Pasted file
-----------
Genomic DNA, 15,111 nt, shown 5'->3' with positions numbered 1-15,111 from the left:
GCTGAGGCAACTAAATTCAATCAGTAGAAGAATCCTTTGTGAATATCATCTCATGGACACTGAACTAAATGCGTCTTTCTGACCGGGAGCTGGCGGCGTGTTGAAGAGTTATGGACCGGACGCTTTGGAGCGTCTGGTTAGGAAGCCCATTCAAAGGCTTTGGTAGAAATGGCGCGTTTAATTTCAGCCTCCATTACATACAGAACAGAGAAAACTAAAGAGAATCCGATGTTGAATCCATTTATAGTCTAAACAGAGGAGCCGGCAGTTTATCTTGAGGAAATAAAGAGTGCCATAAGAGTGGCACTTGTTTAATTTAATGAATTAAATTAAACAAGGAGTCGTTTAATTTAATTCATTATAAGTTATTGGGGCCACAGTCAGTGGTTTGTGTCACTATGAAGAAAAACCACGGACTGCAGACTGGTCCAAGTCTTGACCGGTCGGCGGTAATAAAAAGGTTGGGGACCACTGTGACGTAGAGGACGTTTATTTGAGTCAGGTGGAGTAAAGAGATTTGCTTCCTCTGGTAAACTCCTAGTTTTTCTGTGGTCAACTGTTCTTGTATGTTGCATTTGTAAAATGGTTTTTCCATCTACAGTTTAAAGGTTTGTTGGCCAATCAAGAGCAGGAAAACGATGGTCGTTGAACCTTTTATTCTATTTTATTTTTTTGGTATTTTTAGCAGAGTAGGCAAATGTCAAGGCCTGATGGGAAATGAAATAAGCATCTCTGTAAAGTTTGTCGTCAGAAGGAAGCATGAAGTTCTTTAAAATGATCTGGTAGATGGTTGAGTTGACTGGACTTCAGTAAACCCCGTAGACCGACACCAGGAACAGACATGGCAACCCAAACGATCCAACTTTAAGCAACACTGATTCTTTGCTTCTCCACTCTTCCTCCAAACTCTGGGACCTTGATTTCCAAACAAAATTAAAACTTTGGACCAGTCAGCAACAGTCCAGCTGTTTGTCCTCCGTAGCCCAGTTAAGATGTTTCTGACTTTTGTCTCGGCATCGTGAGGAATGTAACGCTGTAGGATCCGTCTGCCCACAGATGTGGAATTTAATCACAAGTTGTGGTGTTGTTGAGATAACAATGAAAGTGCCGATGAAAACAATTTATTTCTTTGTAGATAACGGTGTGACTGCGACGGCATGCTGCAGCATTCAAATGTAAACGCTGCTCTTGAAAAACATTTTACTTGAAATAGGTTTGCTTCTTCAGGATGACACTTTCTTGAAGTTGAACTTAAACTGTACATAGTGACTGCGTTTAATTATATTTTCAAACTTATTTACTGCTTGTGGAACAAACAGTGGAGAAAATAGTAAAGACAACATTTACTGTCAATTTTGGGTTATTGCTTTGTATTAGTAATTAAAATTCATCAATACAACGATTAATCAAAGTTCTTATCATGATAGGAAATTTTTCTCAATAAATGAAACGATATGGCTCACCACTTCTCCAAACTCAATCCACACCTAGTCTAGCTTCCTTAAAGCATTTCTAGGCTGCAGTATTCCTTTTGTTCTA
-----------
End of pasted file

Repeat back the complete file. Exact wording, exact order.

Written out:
Genomic DNA, 15,111 nt, shown 5'->3' with positions numbered 1-15,111 from the left:
GCTGAGGCAACTAAATTCAATCAGTAGAAGAATCCTTTGTGAATATCATCTCATGGACACTGAACTAAATGCGTCTTTCTGACCGGGAGCTGGCGGCGTGTTGAAGAGTTATGGACCGGACGCTTTGGAGCGTCTGGTTAGGAAGCCCATTCAAAGGCTTTGGTAGAAATGGCGCGTTTAATTTCAGCCTCCATTACATACAGAACAGAGAAAACTAAAGAGAATCCGATGTTGAATCCATTTATAGTCTAAACAGAGGAGCCGGCAGTTTATCTTGAGGAAATAAAGAGTGCCATAAGAGTGGCACTTGTTTAATTTAATGAATTAAATTAAACAAGGAGTCGTTTAATTTAATTCATTATAAGTTATTGGGGCCACAGTCAGTGGTTTGTGTCACTATGAAGAAAAACCACGGACTGCAGACTGGTCCAAGTCTTGACCGGTCGGCGGTAATAAAAAGGTTGGGGACCACTGTGACGTAGAGGACGTTTATTTGAGTCAGGTGGAGTAAAGAGATTTGCTTCCTCTGGTAAACTCCTAGTTTTTCTGTGGTCAACTGTTCTTGTATGTTGCATTTGTAAAATGGTTTTTCCATCTACAGTTTAAAGGTTTGTTGGCCAATCAAGAGCAGGAAAACGATGGTCGTTGAACCTTTTATTCTATTTTATTTTTTTGGTATTTTTAGCAGAGTAGGCAAATGTCAAGGCCTGATGGGAAATGAAATAAGCATCTCTGTAAAGTTTGTCGTCAGAAGGAAGCATGAAGTTCTTTAAAATGATCTGGTAGATGGTTGAGTTGACTGGACTTCAGTAAACCCCGTAGACCGACACCAGGAACAGACATGGCAACCCAAACGATCCAACTTTAAGCAACACTGATTCTTTGCTTCTCCACTCTTCCTCCAAACTCTGGGACCTTGATTTCCAAACAAAATTAAAACTTTGGACCAGTCAGCAACAGTCCAGCTGTTTGTCCTCCGTAGCCCAGTTAAGATGTTTCTGACTTTTGTCTCGGCATCGTGAGGAATGTAACGCTGTAGGATCCGTCTGCCCACAGATGTGGAATTTAATCACAAGTTGTGGTGTTGTTGAGATAACAATGAAAGTGCCGATGAAAACAATTTATTTCTTTGTAGATAACGGTGTGACTGCGACGGCATGCTGCAGCATTCAAATGTAAACGCTGCTCTTGAAAAACATTTTACTTGAAATAGGTTTGCTTCTTCAGGATGACACTTTCTTGAAGTTGAACTTAAACTGTACATAGTGACTGCGTTTAATTATATTTTCAAACTTATTTACTGCTTGTGGAACAAACAGTGGAGAAAATAGTAAAGACAACATTTACTGTCAATTTTGGGTTATTGCTTTGTATTAGTAATTAAAATTCATCAATACAACGATTAATCAAAGTTCTTATCATGATAGGAAATTTTTCTCAATAAATGAAACGATATGGCTCACCACTTCTCCAAACTCAATCCACACCTAGTCTAGCTTCCTTAAAGCATTTCTAGGCTGCAGTATTCCTTTTGTTCTA